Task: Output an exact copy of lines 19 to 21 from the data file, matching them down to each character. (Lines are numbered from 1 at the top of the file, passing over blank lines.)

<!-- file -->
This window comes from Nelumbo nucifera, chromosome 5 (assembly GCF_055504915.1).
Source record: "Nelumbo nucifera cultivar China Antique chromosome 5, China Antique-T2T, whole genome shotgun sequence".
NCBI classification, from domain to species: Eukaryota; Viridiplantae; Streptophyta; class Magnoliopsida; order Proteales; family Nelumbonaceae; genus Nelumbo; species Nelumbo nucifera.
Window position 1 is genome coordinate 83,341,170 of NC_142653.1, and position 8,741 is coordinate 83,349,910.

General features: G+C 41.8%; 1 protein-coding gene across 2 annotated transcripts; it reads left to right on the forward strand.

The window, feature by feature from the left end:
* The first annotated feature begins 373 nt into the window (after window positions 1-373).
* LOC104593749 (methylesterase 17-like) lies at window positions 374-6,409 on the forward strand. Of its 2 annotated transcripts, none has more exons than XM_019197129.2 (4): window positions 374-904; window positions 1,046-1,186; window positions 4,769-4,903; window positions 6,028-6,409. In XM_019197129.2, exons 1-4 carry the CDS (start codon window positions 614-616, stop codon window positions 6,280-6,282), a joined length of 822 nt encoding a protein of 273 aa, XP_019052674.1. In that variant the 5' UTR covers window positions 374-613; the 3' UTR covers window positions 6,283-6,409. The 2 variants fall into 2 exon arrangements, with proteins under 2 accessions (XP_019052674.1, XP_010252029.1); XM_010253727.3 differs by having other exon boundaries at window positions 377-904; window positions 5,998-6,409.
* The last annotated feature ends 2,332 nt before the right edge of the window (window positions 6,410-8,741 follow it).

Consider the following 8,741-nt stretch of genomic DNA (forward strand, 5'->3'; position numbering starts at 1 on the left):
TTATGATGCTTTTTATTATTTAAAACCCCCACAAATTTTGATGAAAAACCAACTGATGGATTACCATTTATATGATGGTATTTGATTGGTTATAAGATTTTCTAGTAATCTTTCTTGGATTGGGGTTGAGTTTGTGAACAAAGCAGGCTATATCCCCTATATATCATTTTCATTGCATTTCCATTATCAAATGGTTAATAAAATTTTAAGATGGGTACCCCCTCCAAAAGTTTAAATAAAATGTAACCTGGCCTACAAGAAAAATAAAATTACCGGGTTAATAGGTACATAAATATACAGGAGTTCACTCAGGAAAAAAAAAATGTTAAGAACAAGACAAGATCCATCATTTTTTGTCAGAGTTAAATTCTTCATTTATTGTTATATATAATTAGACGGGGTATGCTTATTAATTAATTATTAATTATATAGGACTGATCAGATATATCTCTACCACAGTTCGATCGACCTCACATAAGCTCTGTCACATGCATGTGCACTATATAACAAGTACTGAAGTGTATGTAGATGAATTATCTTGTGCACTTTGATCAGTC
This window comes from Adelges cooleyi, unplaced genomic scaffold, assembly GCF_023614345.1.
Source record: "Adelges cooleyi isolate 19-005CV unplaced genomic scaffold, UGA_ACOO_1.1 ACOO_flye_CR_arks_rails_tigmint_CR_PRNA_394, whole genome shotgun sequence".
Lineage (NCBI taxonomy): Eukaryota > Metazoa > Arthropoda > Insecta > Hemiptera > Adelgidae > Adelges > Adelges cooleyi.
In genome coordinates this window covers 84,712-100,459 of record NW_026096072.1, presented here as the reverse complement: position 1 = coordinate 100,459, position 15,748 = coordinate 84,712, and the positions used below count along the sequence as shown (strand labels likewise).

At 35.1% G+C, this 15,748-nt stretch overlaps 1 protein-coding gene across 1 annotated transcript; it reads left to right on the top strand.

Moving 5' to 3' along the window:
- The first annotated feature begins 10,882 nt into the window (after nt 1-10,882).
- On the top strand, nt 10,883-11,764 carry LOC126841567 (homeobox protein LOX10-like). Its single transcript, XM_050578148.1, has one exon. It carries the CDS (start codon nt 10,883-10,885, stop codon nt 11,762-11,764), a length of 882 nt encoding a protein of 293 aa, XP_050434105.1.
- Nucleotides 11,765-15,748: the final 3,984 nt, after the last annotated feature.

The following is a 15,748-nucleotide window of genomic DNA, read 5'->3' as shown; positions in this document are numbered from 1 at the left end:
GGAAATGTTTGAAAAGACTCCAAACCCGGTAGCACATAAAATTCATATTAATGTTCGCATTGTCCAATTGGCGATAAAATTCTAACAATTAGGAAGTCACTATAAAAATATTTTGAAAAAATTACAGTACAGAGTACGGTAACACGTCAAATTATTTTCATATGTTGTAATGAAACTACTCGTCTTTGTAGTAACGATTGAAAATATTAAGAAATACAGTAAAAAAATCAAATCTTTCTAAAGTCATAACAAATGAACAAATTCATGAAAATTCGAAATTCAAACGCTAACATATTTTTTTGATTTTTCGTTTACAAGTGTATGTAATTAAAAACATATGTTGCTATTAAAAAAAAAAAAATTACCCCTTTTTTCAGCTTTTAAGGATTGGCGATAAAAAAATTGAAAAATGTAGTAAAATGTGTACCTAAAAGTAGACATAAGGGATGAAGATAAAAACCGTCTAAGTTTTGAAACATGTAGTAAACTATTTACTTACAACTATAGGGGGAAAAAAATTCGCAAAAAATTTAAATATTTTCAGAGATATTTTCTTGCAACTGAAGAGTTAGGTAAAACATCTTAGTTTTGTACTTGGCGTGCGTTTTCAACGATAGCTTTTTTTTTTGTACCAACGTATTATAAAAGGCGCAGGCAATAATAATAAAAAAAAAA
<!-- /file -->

- On the top strand, nt 10,883-11,764 carry LOC126841567 (homeobox protein LOX10-like). Its single transcript, XM_050578148.1, has one exon. It carries the CDS (start codon nt 10,883-10,885, stop codon nt 11,762-11,764), a length of 882 nt encoding a protein of 293 aa, XP_050434105.1.
- Nucleotides 11,765-15,748: the final 3,984 nt, after the last annotated feature.

The following is a 15,748-nucleotide window of genomic DNA, read 5'->3' as shown; positions in this document are numbered from 1 at the left end: